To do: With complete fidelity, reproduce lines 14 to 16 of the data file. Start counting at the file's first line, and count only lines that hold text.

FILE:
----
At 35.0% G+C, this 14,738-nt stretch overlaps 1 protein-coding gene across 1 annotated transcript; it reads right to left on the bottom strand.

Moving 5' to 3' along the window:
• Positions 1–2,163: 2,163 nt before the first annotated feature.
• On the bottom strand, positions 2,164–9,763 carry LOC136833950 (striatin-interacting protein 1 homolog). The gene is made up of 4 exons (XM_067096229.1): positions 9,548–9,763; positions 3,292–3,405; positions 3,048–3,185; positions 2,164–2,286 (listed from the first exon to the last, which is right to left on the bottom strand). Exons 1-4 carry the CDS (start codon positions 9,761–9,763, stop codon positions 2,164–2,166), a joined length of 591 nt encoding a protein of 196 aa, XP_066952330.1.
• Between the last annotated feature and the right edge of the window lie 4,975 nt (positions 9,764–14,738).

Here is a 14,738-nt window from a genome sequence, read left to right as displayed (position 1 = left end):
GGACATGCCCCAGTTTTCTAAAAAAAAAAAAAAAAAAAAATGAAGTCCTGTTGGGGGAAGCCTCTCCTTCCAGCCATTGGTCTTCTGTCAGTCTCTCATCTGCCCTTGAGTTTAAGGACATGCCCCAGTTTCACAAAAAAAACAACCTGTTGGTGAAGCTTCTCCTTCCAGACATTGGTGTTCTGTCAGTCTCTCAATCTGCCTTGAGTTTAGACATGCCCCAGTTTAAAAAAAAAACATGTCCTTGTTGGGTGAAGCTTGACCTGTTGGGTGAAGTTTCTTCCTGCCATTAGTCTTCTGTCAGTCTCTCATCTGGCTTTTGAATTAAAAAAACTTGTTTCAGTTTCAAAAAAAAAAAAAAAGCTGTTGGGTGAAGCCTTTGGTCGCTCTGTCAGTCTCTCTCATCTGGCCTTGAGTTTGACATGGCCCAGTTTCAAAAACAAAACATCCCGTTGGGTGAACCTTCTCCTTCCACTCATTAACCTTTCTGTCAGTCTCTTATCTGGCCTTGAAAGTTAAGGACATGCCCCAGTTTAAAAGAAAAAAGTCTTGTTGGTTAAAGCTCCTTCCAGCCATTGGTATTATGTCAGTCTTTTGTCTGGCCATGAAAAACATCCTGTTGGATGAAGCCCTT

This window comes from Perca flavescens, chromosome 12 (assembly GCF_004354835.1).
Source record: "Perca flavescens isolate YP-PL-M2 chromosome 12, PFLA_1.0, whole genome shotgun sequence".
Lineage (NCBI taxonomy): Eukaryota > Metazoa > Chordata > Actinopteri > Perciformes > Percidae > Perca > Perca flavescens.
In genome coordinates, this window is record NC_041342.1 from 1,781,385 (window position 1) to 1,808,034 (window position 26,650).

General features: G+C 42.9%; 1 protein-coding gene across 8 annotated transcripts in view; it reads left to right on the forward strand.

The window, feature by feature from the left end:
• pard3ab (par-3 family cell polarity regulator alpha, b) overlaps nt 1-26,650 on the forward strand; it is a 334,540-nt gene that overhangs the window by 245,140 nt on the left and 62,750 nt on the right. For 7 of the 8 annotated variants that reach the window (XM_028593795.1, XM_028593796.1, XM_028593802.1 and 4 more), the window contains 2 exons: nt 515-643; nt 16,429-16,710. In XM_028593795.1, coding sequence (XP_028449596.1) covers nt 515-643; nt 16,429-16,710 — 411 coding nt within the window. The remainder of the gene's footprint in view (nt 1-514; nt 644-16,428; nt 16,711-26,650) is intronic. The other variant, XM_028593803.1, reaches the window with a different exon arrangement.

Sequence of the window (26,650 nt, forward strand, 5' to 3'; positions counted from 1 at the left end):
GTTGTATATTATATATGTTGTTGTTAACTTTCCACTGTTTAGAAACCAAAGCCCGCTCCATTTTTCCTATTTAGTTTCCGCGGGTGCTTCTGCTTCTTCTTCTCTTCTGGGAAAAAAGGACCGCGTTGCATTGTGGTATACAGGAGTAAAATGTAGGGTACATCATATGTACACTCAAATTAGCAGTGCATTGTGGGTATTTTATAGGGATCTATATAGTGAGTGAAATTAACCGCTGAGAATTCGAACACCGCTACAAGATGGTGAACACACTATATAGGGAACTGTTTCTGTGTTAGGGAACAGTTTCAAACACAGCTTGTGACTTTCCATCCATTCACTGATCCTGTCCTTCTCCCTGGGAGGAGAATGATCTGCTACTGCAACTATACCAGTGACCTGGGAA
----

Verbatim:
• pard3ab (par-3 family cell polarity regulator alpha, b) overlaps nt 1-26,650 on the forward strand; it is a 334,540-nt gene that overhangs the window by 245,140 nt on the left and 62,750 nt on the right. For 7 of the 8 annotated variants that reach the window (XM_028593795.1, XM_028593796.1, XM_028593802.1 and 4 more), the window contains 2 exons: nt 515-643; nt 16,429-16,710. In XM_028593795.1, coding sequence (XP_028449596.1) covers nt 515-643; nt 16,429-16,710 — 411 coding nt within the window. The remainder of the gene's footprint in view (nt 1-514; nt 644-16,428; nt 16,711-26,650) is intronic. The other variant, XM_028593803.1, reaches the window with a different exon arrangement.

Sequence of the window (26,650 nt, forward strand, 5' to 3'; positions counted from 1 at the left end):
GTTGTATATTATATATGTTGTTGTTAACTTTCCACTGTTTAGAAACCAAAGCCCGCTCCATTTTTCCTATTTAGTTTCCGCGGGTGCTTCTGCTTCTTCTTCTCTTCTGGGAAAAAAGGACCGCGTTGCATTGTGGTATACAGGAGTAAAATGTAGGGTACATCATATGTACACTCAAATTAGCAGTGCATTGTGGGTATTTTATAGGGATCTATATAGTGAGTGAAATTAACCGCTGAGAATTCGAACACCGCTACAAGATGGTGAACACACTATATAGGGAACTGTTTCTGTGTTAGGGAACAGTTTCAAACACAGCTTGTGACTTTCCATCCATTCACTGATCCTGTCCTTCTCCCTGGGAGGAGAATGATCTGCTACTGCAACTATACCAGTGACCTGGGAA